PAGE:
Came a glorious day, with upstanding Bill, with the intent, sober, pitying gray eyes where a soul finer than the one he left home with looked out; gay collie dog Uncle Sam, with the banner-like tail and the unreadable brown eyes, and Golden-Eyes, the sweetheart of the two of them, with something besides the butterfly gold in her eyes to make them wonderful—came an ensoreered day when these three stood in a wide green plain—and could scarcely every after remember what happened to them! Only—the heartrendingly beautiful hordes of the Allies, blue and scarley, green, battle-tan, swept by, and stood some places in siltent lines, the thrilling fan fare of the silvery trumpets of the French opened the poignantly sweet, terrible, beautiful "Somme et Meuse," the strains of "Dixie" and the swelling of music of "The Star Spangled Banner" beat against the very heavens in a clamor of wonderful sound, with the gorgeous, compelling "Britannia Rules" rolling from drum and brass like the black smoke if the Allies triumphant guns "giving a tongue"; and, spiked in gold, tasseled,vari-colored, a rustle with Romance, the long lines of regimental Flags bloomed against the skyline like bright flame-throwers.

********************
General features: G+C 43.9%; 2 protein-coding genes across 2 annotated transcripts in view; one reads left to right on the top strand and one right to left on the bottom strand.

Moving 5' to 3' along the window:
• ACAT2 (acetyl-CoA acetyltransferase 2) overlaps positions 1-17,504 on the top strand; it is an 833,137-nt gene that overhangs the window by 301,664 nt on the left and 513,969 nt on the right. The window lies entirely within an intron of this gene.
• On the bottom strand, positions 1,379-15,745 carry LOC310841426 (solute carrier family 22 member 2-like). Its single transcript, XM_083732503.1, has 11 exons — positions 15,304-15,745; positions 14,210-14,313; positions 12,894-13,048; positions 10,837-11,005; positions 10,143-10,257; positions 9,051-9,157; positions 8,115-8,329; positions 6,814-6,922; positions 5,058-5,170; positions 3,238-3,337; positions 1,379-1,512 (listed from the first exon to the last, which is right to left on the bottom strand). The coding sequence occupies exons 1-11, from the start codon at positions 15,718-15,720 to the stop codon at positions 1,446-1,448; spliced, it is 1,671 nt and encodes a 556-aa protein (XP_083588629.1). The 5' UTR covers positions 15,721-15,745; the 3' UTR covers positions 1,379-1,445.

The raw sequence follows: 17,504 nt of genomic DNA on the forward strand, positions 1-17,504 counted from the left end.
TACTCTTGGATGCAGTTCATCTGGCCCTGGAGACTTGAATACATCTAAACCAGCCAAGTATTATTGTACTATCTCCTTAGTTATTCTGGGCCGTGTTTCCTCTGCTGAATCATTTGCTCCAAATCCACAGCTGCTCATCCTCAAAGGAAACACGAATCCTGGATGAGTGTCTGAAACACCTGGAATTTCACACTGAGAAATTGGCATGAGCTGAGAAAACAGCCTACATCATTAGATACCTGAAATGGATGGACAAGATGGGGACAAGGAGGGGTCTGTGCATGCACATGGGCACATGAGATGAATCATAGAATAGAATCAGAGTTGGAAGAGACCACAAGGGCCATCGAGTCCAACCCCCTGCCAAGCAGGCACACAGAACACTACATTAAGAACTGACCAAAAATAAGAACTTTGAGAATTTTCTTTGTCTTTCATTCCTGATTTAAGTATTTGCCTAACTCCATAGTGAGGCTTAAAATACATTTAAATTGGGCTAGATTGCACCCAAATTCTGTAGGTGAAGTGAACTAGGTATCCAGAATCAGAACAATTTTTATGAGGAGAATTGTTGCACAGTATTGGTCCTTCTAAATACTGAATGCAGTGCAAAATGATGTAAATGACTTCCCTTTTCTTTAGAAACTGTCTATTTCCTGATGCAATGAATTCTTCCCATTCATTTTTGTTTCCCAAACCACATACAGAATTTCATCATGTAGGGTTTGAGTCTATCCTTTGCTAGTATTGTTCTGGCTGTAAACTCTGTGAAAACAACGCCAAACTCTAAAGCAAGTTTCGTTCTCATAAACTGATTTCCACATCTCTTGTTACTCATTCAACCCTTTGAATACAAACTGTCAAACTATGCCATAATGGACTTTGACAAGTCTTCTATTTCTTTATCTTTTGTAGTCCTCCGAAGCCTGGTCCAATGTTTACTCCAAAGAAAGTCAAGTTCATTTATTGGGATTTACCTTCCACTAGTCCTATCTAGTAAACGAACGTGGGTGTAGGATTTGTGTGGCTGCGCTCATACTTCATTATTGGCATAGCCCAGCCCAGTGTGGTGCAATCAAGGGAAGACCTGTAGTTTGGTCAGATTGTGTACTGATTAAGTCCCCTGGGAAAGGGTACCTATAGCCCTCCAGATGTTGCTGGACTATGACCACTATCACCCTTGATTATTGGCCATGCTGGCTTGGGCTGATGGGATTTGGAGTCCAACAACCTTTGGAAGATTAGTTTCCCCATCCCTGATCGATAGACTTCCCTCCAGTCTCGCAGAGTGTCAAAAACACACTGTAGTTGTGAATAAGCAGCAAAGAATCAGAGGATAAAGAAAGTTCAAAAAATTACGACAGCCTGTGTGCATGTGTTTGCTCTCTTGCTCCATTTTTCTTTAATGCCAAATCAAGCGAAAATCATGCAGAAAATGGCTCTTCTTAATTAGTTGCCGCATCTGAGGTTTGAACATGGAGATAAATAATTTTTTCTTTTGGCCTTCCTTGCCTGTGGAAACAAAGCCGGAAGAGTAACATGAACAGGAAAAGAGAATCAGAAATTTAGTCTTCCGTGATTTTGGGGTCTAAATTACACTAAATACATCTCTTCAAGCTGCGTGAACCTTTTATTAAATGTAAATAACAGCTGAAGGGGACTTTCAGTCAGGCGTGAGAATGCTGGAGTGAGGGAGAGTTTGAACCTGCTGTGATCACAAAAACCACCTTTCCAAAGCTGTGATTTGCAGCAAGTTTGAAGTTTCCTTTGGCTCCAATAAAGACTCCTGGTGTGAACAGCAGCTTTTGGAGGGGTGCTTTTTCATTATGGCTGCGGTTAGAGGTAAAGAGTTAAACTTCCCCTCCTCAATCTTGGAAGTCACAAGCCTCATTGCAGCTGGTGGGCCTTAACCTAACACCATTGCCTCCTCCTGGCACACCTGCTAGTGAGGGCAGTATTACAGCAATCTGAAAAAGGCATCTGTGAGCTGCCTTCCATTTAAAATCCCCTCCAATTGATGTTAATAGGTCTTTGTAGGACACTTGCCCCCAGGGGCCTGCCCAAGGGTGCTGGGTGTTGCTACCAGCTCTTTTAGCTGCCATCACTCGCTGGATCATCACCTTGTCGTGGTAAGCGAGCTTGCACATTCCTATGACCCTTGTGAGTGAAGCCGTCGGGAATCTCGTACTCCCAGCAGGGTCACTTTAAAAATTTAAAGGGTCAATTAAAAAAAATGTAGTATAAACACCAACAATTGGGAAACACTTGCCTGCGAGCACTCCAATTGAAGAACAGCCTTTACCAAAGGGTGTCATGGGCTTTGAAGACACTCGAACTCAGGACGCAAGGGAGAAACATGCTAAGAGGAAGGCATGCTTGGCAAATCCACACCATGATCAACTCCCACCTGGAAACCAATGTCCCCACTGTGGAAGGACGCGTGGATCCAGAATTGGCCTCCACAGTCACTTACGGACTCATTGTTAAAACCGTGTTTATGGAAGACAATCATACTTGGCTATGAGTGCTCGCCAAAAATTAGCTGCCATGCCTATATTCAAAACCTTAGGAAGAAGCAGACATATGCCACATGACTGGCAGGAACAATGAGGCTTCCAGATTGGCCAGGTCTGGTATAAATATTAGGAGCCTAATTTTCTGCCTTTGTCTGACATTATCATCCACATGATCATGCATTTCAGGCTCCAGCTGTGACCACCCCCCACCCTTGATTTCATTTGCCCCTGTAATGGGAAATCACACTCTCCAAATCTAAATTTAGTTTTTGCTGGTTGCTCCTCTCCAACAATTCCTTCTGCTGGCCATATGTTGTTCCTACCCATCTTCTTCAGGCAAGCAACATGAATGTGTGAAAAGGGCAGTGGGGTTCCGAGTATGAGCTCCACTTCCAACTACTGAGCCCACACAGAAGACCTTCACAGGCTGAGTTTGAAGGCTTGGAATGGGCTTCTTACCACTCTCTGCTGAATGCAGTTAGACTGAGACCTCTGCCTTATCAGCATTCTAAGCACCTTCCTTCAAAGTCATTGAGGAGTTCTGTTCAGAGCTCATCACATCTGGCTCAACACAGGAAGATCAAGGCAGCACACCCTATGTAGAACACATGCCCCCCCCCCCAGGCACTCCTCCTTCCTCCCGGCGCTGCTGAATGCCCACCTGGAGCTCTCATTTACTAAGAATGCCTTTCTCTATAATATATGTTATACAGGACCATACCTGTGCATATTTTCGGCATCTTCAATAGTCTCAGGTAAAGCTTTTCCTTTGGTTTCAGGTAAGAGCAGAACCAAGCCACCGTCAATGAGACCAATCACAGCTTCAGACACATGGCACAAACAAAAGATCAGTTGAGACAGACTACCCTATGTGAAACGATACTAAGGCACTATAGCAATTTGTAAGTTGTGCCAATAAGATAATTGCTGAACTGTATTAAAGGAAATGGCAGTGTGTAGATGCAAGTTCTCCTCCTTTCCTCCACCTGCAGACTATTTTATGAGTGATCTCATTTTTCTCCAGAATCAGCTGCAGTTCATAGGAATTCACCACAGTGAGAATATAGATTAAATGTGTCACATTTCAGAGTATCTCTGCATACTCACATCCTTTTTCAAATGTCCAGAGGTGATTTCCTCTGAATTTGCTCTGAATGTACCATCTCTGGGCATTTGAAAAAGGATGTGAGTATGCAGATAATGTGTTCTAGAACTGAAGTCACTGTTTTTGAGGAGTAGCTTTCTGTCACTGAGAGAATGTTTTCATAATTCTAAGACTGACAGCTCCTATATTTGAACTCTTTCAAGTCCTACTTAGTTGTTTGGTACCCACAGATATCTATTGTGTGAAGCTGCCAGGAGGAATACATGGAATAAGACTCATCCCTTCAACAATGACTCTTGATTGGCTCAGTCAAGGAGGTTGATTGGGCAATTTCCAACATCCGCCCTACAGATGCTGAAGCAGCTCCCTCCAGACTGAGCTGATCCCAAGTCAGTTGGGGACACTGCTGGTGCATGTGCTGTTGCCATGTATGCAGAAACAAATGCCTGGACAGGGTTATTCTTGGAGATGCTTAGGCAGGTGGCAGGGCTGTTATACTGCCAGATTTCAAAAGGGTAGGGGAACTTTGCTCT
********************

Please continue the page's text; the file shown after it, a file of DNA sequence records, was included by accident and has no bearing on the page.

Golden-Eyes tried not to look "eyes-right." Bill, with more server training, kept his straight before. Uncle Sam half shut his with dignity and calm—but under the three Yankee breasts of them their heats knocked furiously!
When it was all over and they fell back into line with the other "brave," on Golden-Eye's and Bill's breasts glamed and glimmered a decoration apeice; in their eyes tears glittered, and their cheeks burned hotly with the pride of a kiss from a brave and gallant Frenchman scaled there. On Uncle Sam's army collar shimmered a silver plate with the color's of Bill's regiment, and a little story engraved there, telling modestly of his great deeds!